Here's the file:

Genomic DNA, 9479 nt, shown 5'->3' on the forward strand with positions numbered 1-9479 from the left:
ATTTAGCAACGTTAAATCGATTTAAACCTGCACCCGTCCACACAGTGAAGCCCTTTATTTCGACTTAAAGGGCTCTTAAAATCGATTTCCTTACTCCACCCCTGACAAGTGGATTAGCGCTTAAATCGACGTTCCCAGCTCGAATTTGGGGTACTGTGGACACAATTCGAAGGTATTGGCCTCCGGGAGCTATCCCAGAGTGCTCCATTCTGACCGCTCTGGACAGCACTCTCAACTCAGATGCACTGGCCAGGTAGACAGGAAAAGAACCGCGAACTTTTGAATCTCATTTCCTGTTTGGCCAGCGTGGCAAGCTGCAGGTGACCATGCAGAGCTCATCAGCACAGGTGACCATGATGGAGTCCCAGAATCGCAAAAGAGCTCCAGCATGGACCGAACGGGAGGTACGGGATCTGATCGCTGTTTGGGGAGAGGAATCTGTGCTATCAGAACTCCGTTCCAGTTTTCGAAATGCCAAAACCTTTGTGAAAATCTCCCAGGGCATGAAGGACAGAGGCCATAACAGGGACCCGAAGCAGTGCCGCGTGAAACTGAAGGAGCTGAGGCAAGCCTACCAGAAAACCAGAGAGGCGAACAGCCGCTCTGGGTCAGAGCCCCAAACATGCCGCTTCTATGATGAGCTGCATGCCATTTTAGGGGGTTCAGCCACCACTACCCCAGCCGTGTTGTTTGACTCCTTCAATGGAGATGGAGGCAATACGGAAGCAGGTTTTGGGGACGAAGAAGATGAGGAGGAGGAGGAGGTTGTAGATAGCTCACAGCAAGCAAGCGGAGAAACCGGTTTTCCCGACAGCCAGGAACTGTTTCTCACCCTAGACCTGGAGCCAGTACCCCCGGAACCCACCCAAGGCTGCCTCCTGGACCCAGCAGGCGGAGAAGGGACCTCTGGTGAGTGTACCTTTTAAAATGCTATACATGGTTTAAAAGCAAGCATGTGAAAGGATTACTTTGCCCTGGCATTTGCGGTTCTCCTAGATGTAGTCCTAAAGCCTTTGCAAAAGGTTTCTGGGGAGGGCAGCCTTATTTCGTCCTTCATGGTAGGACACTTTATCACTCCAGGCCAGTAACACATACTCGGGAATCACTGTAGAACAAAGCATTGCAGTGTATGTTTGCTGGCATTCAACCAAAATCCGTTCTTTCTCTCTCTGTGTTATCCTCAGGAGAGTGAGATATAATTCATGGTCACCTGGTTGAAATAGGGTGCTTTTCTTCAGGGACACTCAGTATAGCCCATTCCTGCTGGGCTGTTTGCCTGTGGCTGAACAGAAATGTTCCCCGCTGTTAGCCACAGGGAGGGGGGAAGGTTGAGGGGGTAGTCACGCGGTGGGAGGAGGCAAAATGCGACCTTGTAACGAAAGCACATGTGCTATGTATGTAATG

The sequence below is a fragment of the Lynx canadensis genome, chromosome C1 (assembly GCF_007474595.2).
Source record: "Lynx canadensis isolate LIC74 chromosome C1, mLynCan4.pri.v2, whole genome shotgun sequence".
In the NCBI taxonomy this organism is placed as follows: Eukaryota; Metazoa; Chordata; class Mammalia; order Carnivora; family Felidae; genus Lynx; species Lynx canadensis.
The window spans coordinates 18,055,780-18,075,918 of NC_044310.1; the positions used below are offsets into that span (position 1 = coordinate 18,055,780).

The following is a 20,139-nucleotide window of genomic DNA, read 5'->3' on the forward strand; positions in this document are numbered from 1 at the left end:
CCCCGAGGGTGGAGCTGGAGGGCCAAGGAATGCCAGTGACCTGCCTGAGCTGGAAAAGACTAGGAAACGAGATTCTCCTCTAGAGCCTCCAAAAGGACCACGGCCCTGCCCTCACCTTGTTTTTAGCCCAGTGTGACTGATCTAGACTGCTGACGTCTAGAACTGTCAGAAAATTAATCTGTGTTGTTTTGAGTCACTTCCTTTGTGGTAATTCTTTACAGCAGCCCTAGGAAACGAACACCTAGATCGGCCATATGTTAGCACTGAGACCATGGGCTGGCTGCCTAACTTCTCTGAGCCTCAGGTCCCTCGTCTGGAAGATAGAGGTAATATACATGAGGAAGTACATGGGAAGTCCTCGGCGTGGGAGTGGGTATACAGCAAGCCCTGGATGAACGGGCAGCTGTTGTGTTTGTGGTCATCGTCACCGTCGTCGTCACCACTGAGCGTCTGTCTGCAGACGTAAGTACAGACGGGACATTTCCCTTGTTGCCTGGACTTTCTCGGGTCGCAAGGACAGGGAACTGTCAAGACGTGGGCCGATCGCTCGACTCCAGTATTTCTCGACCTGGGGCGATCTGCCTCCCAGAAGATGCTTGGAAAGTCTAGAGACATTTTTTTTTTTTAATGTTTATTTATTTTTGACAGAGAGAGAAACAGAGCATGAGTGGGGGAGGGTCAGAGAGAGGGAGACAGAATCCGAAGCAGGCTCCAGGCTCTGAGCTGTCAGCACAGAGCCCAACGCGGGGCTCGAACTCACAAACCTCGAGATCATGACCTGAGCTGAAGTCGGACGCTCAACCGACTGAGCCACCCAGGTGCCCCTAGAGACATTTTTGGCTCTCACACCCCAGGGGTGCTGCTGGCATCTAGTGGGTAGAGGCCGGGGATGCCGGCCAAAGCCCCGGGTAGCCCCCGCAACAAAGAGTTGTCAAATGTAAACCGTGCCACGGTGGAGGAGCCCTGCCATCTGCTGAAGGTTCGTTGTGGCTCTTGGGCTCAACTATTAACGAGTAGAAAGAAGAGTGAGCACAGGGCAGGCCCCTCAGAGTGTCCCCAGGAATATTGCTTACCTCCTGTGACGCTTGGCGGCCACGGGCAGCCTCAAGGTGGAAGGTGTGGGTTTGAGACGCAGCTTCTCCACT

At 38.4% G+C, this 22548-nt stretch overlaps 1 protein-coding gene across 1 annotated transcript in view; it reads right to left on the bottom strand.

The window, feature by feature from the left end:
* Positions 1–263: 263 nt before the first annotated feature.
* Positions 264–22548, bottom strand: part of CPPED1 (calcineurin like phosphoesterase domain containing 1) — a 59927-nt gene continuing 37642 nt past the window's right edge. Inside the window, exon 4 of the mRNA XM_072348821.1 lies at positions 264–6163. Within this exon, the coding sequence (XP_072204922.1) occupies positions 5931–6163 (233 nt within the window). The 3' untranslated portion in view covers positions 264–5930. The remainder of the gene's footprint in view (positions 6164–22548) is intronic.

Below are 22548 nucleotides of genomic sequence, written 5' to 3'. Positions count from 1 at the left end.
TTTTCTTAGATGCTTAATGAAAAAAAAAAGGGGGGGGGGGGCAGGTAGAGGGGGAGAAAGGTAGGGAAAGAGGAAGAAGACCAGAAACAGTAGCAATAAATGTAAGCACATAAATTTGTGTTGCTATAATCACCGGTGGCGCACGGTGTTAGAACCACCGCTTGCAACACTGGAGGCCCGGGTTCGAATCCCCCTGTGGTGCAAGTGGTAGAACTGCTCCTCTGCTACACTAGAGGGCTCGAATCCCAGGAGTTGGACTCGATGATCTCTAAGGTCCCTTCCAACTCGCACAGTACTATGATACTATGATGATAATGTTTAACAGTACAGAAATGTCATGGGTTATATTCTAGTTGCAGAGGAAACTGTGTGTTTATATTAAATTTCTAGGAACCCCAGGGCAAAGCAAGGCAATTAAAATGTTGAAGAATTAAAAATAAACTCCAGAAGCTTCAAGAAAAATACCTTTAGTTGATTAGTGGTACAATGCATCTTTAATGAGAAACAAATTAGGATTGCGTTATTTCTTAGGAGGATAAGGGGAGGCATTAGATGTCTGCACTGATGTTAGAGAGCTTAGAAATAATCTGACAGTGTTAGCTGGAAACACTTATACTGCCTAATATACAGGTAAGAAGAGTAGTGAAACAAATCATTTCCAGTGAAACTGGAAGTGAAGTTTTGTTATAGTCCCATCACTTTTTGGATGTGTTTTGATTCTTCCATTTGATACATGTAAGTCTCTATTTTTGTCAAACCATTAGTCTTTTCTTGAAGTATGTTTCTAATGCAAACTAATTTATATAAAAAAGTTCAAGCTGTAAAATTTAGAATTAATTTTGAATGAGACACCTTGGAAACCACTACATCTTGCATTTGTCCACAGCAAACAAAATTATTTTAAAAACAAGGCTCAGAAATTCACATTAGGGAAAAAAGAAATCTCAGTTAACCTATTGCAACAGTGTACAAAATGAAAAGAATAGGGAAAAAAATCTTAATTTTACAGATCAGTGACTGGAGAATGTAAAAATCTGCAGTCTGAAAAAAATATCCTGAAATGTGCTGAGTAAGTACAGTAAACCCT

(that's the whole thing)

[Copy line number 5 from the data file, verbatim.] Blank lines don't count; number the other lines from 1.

In the NCBI taxonomy this organism is placed as follows: Eukaryota; Metazoa; Chordata; class Mammalia; order Carnivora; family Felidae; genus Lynx; species Lynx canadensis.